How One Concrete Company Plans to Pass the Family Business to its Fifth Generation

MILWAUKEE – Chances are, if you’ve ever plied theexpressways within a couple hours’ drive of Chicago, you’ve seen one of OzingaBros.’ trademark red-and-white candy-striped cement trucks. Ozinga trucks havebeen carrying materials to and from homes and job sites since the company wasfounded in 1928, and today has two thousand employees helping contractors outfrom Southeast Wisconsin, Central Illinois, all across northern Indiana, andnow in and around Miami.

What some may find mostsurprising, however, is that Ozinga has been led by Ozingas ever since thebeginning. Justin Ozinga, now the fourth generation family member to beappointed president of the business, talked to Missy Sherber, host ofCONEXPO-CON/AGG Radio, aboutthe challenge of keeping a family business a family business, and how he isworking already to move the company to its fifth generation.

“When my grandfather and his two brothers took over thebusiness, World War II started, and they actually had to close the business fora couple of years while they all joined the military. They opened up shortlythereafter and got into the ready-mix concrete business,” Ozinga told Sherber.“My grandfather told my dad, ‘Let me know if you’re interested in thisready-mix business, otherwise I’m going to sell it.’ My dad was in college atthe time, and he said ‘Yes, for sure, I’m interested.’ I think he was only 22years old, and he took over as the general manager of the ready-mix concretebusiness, otherwise it was going to be sold!”

The challenge the Ozinga family and business faced as eachgeneration prepared to step away from their own experience in the business, andthose challenges are not unique. Keeping a business afloat and in thefamily is a challenge that has been studied and written about extensively fordecades, including in this1976 piece on change management from the Harvard Business Review, andmore recently in another 2020piece by Forbes. The passing of a company from one generation toanother even threatened to fell one of the world’s most famous family-ownedcompanies, Ford Motor Company, as legendary automotive journalist Brock Yateswrote about in the January 1988 issue of Car and Driver.

Ozinga joked with Sherber that when his dad and dad’scousins passed the company down to him and his brothers, the previousgeneration of the family “breathed a sigh of relief.”

“We took that very serious, and that’s a burden we carry, ina good way, that we definitely want to pass it on down to the fifth generationourselves,” Ozinga said. “There are 32 kids in the fifth generation that are 18and under. That’s all the children of my five brothers, myself, and my cousinJeff.”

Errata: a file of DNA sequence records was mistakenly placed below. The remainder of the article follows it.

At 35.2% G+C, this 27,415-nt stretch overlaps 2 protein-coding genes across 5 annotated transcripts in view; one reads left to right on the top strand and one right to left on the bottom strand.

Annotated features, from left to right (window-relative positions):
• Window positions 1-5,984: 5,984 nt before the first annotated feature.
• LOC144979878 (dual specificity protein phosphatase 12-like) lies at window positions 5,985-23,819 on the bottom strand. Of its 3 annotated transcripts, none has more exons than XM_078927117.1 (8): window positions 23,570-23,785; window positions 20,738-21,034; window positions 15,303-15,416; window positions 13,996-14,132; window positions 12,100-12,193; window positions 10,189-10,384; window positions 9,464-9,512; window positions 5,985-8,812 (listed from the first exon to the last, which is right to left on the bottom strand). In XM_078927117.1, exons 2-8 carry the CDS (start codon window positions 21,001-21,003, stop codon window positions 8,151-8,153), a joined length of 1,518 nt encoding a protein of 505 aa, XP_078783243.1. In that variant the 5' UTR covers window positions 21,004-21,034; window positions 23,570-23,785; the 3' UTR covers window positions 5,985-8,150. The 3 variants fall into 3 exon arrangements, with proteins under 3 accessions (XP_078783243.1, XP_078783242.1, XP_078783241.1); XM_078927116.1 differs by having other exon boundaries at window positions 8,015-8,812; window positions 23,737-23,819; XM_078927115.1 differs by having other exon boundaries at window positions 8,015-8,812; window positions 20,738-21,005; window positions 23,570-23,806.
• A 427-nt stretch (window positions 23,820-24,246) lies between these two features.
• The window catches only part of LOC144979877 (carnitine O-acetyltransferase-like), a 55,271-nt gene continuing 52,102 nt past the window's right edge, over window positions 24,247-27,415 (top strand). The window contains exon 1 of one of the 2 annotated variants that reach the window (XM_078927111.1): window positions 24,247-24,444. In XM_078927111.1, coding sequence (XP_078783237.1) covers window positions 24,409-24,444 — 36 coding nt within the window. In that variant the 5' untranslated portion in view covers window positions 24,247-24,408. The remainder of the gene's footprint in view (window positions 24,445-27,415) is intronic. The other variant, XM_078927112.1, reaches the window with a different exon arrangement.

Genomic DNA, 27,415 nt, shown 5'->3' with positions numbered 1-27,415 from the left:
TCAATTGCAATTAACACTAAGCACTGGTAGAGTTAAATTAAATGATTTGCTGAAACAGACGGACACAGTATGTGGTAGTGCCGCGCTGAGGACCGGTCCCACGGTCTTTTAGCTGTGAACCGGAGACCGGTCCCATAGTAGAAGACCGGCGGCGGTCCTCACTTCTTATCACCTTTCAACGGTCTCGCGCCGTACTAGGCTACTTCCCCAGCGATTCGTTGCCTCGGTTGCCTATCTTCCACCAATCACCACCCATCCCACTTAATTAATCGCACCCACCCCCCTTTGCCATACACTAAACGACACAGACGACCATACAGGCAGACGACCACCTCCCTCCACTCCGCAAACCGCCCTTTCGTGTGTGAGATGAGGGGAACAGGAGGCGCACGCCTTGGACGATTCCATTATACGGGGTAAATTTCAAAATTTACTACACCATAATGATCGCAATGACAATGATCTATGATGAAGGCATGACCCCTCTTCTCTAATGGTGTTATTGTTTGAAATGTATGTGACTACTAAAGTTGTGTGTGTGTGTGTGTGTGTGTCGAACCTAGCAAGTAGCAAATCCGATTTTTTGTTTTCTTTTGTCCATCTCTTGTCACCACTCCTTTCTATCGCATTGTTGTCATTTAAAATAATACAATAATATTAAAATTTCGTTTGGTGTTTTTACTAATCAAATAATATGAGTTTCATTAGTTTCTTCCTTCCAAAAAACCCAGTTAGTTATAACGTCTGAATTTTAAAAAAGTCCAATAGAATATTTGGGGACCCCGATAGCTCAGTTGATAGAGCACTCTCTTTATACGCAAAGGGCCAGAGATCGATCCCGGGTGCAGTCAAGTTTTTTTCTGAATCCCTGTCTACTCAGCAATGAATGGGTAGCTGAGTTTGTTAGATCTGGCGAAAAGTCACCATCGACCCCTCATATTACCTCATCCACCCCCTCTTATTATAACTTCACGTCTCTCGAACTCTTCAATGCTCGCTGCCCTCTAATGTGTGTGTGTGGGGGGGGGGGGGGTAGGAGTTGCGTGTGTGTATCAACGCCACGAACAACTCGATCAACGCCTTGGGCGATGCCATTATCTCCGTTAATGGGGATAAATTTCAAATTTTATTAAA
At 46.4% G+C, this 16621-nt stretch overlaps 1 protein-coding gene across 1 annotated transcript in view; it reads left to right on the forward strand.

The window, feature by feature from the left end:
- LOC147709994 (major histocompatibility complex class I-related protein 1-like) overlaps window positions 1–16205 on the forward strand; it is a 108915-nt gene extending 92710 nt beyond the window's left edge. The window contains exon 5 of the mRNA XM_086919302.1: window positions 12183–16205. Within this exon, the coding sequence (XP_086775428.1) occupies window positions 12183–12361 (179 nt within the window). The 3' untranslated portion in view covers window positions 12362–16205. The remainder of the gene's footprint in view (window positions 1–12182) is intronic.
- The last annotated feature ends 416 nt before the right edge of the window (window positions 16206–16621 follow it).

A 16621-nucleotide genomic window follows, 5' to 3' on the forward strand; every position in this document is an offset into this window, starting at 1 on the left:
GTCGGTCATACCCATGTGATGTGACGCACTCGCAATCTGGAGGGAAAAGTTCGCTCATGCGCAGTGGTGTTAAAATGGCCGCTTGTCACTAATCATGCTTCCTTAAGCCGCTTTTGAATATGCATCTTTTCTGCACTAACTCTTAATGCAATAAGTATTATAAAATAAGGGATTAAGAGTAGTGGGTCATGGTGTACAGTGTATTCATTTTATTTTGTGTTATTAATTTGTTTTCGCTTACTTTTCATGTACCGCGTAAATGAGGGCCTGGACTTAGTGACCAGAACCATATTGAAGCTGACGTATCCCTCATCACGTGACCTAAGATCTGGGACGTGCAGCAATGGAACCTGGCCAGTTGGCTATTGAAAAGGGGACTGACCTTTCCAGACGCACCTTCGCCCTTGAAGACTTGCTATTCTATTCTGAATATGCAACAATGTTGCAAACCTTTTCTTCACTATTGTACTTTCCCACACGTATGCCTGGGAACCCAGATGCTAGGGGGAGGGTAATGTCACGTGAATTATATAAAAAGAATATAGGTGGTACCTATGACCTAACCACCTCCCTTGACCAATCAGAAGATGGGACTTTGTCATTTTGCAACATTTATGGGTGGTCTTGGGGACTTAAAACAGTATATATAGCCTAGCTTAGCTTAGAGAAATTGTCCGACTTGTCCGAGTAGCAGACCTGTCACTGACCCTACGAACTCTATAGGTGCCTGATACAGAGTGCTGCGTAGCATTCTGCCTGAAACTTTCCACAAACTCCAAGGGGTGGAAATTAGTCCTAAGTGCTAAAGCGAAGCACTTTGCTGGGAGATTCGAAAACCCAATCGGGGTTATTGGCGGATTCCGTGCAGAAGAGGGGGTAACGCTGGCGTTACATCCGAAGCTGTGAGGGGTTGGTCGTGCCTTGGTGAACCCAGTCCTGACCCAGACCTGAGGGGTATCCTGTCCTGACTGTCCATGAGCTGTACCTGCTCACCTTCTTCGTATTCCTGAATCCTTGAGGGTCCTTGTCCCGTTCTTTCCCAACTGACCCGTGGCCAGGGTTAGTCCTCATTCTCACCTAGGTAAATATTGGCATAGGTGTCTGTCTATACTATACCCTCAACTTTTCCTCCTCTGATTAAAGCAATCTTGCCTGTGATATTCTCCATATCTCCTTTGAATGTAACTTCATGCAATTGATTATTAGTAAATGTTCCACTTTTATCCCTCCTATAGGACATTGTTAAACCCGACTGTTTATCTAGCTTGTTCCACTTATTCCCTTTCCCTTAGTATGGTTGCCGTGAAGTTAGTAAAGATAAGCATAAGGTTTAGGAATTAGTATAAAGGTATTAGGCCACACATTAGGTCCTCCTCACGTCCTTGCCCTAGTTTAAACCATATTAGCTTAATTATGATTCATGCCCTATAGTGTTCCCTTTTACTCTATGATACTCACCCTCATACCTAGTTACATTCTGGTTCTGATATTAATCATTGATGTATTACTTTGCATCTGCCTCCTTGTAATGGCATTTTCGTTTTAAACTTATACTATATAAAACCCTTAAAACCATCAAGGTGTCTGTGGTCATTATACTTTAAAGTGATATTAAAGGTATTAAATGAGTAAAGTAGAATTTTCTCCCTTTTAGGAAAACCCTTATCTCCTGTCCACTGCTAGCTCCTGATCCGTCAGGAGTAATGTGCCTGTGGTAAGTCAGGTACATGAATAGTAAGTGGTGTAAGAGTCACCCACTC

Ozinga explains that, already, three of thosefifth-generation kids have received Ozinga paychecks from work in the summer,and all the family members are excited about the interest so far. 

One of the reasons Justin Ozinga attributes to the longevityof the Ozinga business across multiple generations now is a family-long outlookof not owning the business but being stewards of the business.

“That’s how we really feel about it, that it’s ours for atime, we’ve been given this enormous blessing, and we want to make the most ofit and do the most with it,” Ozinga said on CONEXPO-CON/AGG Radio. “When wehave that mentality, it’s easy not to get wrapped up in the hype of how muchwork you accomplish, or how much money you’re making or not making, or how manyemployees you have. None of that really matters. All that matters is the peopleand the impact you’re really having on them.”

Another strategy Ozinga describes has less to do withmanaging the business and planning succession there, and much more to do withmanaging the family itself.

“With all the nephews and nieces, we try to get them alltogether at least once a month, just so they can grow up getting to know eachother and learn how to handle different emotions from their cousins,” Ozingaexplained to Sherber. “That’s all intentional. We want to keep them close incase any of them want to join the business. It’s so there’s a lot of historythere, and they’re not just meeting each other for the first time.”


Held every three years, CONEXPO-CON/AGG is the must-attend eventfor construction industry professionals. The show features the latestequipment, products, services and technologies for the construction industry,as well as industry-leading education. The next CONEXPO-CON/AGG will be heldMarch 14-18, 2023 in Las Vegas, Nevada. For more information onCONEXPO-CON/AGG, visit

About the Association of Equipment Manufacturers (AEM)

AEM is the NorthAmerica-based international trade group representing off-road equipmentmanufacturers and suppliers with more than 1,000 companies and more than 200product lines in the agriculture and construction-related industry sectorsworldwide. The equipment manufacturing industry in the United States supports 2.8million jobs and contributes roughly $288 billion to the economy every year. AEMis a co-owner and operator of CONEXPO-CON/AGG.

Media Contact: Justin A. Metzger, MA 

Manager of Public Relations

Association of EquipmentManufacturers


[email protected]



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